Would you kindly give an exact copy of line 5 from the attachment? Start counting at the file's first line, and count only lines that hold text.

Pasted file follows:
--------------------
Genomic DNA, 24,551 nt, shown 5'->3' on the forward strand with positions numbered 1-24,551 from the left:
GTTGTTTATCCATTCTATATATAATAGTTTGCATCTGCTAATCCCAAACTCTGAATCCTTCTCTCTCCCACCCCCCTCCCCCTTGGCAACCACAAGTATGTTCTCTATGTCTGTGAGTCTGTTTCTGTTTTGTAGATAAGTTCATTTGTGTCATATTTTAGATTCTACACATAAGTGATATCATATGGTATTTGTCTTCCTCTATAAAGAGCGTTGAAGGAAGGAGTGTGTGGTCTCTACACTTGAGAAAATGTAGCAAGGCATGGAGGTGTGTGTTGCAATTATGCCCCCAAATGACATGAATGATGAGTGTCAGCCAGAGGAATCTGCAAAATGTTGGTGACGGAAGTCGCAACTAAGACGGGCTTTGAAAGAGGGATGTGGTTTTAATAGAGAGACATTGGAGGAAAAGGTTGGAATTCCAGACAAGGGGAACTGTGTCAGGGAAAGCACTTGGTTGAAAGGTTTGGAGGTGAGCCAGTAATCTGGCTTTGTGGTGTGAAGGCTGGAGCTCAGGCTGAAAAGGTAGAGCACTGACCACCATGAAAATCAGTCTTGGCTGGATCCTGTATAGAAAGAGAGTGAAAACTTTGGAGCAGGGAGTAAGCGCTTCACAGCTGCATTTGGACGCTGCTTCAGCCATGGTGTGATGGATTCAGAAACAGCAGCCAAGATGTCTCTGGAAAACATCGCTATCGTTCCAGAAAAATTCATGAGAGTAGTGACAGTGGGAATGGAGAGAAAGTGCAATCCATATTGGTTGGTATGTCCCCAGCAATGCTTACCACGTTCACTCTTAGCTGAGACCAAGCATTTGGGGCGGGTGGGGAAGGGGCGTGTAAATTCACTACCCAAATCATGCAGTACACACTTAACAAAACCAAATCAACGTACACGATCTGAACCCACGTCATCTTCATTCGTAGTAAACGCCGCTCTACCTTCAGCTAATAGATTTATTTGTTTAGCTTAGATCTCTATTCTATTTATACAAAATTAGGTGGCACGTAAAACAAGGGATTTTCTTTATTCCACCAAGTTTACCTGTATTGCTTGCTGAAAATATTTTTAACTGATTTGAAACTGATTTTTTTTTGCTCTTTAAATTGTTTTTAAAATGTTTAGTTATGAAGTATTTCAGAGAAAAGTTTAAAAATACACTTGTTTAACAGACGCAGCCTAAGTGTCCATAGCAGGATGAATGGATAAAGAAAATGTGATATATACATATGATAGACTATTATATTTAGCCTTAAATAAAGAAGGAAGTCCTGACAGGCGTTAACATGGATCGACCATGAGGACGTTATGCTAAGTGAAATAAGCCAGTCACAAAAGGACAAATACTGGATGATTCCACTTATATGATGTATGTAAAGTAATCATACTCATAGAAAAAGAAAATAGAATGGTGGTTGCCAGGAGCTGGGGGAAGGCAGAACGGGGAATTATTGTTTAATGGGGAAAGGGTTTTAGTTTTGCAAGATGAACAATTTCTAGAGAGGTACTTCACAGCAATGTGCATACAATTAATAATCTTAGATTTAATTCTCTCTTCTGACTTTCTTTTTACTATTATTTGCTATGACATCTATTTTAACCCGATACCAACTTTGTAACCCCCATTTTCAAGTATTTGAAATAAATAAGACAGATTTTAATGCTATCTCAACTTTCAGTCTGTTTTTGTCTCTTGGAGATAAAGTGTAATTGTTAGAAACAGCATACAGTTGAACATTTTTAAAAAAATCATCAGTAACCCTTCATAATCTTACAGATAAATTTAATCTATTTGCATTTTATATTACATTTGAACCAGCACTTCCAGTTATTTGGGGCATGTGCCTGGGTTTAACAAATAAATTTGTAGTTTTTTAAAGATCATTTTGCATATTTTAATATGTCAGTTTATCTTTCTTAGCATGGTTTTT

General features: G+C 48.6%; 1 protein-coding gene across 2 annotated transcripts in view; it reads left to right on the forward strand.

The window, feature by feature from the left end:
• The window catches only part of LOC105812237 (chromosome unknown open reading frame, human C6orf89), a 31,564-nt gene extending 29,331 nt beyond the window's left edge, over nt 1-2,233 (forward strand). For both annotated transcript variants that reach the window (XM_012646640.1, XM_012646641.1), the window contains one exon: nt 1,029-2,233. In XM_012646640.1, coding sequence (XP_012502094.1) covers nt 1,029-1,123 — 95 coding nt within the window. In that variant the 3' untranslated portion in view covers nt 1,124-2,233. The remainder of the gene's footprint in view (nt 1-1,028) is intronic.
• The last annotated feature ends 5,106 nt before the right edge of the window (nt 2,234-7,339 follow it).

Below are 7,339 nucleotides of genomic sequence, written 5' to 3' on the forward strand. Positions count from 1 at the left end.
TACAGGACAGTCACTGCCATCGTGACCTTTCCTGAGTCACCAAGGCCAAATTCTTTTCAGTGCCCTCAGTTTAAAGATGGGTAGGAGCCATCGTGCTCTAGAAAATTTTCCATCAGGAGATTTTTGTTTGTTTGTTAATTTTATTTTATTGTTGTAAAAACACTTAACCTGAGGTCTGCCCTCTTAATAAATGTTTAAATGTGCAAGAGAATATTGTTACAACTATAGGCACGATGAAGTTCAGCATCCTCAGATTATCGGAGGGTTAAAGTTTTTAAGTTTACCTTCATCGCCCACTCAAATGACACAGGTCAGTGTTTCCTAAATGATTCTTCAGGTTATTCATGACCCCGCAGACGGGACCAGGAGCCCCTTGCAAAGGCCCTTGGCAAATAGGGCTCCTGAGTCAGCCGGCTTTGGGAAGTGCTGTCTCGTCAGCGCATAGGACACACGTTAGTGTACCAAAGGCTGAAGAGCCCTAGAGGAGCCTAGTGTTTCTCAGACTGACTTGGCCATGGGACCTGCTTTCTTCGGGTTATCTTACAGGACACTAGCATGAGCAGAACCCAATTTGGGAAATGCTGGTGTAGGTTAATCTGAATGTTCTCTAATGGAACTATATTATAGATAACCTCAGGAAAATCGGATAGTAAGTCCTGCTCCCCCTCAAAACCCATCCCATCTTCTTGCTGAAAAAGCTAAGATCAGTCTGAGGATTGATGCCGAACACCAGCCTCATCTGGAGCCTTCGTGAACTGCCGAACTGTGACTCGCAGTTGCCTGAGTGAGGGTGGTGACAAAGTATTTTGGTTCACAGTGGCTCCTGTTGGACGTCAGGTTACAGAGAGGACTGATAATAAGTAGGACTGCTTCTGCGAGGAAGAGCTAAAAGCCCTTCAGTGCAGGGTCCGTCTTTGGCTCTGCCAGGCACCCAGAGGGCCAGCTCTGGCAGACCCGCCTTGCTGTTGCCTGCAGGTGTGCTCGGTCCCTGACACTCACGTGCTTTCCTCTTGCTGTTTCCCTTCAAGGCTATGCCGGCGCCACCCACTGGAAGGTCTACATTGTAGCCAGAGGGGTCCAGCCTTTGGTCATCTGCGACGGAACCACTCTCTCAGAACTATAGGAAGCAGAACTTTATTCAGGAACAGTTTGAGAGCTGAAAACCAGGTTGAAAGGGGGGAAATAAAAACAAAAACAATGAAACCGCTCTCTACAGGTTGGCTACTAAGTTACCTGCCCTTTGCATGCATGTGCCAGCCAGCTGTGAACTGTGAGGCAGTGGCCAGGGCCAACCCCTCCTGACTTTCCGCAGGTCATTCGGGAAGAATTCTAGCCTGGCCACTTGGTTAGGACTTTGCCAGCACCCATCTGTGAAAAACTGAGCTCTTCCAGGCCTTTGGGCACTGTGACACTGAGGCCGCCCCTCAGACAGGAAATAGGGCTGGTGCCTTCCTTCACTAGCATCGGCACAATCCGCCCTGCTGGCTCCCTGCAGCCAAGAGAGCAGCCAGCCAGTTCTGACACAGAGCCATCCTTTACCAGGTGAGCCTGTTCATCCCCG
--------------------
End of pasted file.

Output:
• The window catches only part of LOC105812237 (chromosome unknown open reading frame, human C6orf89), a 31,564-nt gene extending 29,331 nt beyond the window's left edge, over nt 1-2,233 (forward strand). For both annotated transcript variants that reach the window (XM_012646640.1, XM_012646641.1), the window contains one exon: nt 1,029-2,233. In XM_012646640.1, coding sequence (XP_012502094.1) covers nt 1,029-1,123 — 95 coding nt within the window. In that variant the 3' untranslated portion in view covers nt 1,124-2,233. The remainder of the gene's footprint in view (nt 1-1,028) is intronic.